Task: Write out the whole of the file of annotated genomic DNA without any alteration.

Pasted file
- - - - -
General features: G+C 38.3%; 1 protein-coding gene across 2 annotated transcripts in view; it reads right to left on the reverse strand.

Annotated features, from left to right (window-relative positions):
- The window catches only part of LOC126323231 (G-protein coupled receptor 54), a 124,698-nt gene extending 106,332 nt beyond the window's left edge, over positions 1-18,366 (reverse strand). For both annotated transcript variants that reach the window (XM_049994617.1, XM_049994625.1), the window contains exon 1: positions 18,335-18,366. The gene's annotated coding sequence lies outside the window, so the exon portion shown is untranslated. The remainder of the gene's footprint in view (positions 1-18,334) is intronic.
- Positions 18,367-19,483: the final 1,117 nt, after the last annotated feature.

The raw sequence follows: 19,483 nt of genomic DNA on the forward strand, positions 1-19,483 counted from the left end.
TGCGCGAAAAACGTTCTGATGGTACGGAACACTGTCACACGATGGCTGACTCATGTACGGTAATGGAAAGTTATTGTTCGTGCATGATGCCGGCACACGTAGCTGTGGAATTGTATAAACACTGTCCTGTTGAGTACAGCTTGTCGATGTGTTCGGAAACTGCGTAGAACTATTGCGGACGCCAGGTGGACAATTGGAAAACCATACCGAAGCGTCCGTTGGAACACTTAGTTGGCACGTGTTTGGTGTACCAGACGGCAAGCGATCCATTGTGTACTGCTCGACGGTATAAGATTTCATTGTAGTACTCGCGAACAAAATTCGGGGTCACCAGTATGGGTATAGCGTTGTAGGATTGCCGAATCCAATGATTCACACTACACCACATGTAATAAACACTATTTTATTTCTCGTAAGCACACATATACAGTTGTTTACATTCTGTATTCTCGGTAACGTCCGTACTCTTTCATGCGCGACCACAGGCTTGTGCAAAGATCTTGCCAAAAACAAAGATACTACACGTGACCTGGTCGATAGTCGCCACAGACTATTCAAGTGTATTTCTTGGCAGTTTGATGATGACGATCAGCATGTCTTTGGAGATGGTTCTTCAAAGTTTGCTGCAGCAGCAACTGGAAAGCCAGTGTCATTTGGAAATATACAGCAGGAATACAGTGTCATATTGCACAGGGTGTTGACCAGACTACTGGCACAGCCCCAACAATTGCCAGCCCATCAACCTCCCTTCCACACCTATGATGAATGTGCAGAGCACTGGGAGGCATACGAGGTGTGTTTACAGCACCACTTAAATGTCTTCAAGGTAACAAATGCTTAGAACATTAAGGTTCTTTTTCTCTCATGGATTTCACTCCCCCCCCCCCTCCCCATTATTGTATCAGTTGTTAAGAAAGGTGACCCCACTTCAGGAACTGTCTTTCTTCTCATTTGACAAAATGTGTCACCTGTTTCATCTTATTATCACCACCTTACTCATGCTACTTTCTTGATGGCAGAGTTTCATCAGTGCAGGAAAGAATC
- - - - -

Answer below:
General features: G+C 38.3%; 1 protein-coding gene across 2 annotated transcripts in view; it reads right to left on the reverse strand.

Annotated features, from left to right (window-relative positions):
- The window catches only part of LOC126323231 (G-protein coupled receptor 54), a 124,698-nt gene extending 106,332 nt beyond the window's left edge, over positions 1-18,366 (reverse strand). For both annotated transcript variants that reach the window (XM_049994617.1, XM_049994625.1), the window contains exon 1: positions 18,335-18,366. The gene's annotated coding sequence lies outside the window, so the exon portion shown is untranslated. The remainder of the gene's footprint in view (positions 1-18,334) is intronic.
- Positions 18,367-19,483: the final 1,117 nt, after the last annotated feature.

The raw sequence follows: 19,483 nt of genomic DNA on the forward strand, positions 1-19,483 counted from the left end.
TGCGCGAAAAACGTTCTGATGGTACGGAACACTGTCACACGATGGCTGACTCATGTACGGTAATGGAAAGTTATTGTTCGTGCATGATGCCGGCACACGTAGCTGTGGAATTGTATAAACACTGTCCTGTTGAGTACAGCTTGTCGATGTGTTCGGAAACTGCGTAGAACTATTGCGGACGCCAGGTGGACAATTGGAAAACCATACCGAAGCGTCCGTTGGAACACTTAGTTGGCACGTGTTTGGTGTACCAGACGGCAAGCGATCCATTGTGTACTGCTCGACGGTATAAGATTTCATTGTAGTACTCGCGAACAAAATTCGGGGTCACCAGTATGGGTATAGCGTTGTAGGATTGCCGAATCCAATGATTCACACTACACCACATGTAATAAACACTATTTTATTTCTCGTAAGCACACATATACAGTTGTTTACATTCTGTATTCTCGGTAACGTCCGTACTCTTTCATGCGCGACCACAGGCTTGTGCAAAGATCTTGCCAAAAACAAAGATACTACACGTGACCTGGTCGATAGTCGCCACAGACTATTCAAGTGTATTTCTTGGCAGTTTGATGATGACGATCAGCATGTCTTTGGAGATGGTTCTTCAAAGTTTGCTGCAGCAGCAACTGGAAAGCCAGTGTCATTTGGAAATATACAGCAGGAATACAGTGTCATATTGCACAGGGTGTTGACCAGACTACTGGCACAGCCCCAACAATTGCCAGCCCATCAACCTCCCTTCCACACCTATGATGAATGTGCAGAGCACTGGGAGGCATACGAGGTGTGTTTACAGCACCACTTAAATGTCTTCAAGGTAACAAATGCTTAGAACATTAAGGTTCTTTTTCTCTCATGGATTTCACTCCCCCCCCCCCTCCCCATTATTGTATCAGTTGTTAAGAAAGGTGACCCCACTTCAGGAACTGTCTTTCTTCTCATTTGACAAAATGTGTCACCTGTTTCATCTTATTATCACCACCTTACTCATGCTACTTTCTTGATGGCAGAGTTTCATCAGTGCAGGAAAGAATC